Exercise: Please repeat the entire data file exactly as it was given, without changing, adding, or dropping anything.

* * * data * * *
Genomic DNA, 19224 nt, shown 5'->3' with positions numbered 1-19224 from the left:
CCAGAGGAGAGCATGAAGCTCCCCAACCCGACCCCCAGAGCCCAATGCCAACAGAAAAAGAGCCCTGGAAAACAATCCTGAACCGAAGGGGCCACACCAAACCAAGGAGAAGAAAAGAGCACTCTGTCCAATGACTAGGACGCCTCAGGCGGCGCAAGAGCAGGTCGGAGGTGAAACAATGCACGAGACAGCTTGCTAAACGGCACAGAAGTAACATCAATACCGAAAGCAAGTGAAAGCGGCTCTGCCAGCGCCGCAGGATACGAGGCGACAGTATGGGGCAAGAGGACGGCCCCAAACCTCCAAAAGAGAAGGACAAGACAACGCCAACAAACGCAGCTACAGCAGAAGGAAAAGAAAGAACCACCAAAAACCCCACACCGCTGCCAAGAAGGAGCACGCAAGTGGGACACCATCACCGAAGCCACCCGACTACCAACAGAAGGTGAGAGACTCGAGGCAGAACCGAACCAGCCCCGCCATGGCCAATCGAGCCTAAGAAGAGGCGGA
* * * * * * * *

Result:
Genomic DNA, 19224 nt, shown 5'->3' with positions numbered 1-19224 from the left:
CCAGAGGAGAGCATGAAGCTCCCCAACCCGACCCCCAGAGCCCAATGCCAACAGAAAAAGAGCCCTGGAAAACAATCCTGAACCGAAGGGGCCACACCAAACCAAGGAGAAGAAAAGAGCACTCTGTCCAATGACTAGGACGCCTCAGGCGGCGCAAGAGCAGGTCGGAGGTGAAACAATGCACGAGACAGCTTGCTAAACGGCACAGAAGTAACATCAATACCGAAAGCAAGTGAAAGCGGCTCTGCCAGCGCCGCAGGATACGAGGCGACAGTATGGGGCAAGAGGACGGCCCCAAACCTCCAAAAGAGAAGGACAAGACAACGCCAACAAACGCAGCTACAGCAGAAGGAAAAGAAAGAACCACCAAAAACCCCACACCGCTGCCAAGAAGGAGCACGCAAGTGGGACACCATCACCGAAGCCACCCGACTACCAACAGAAGGTGAGAGACTCGAGGCAGAACCGAACCAGCCCCGCCATGGCCAATCGAGCCTAAGAAGAGGCGGA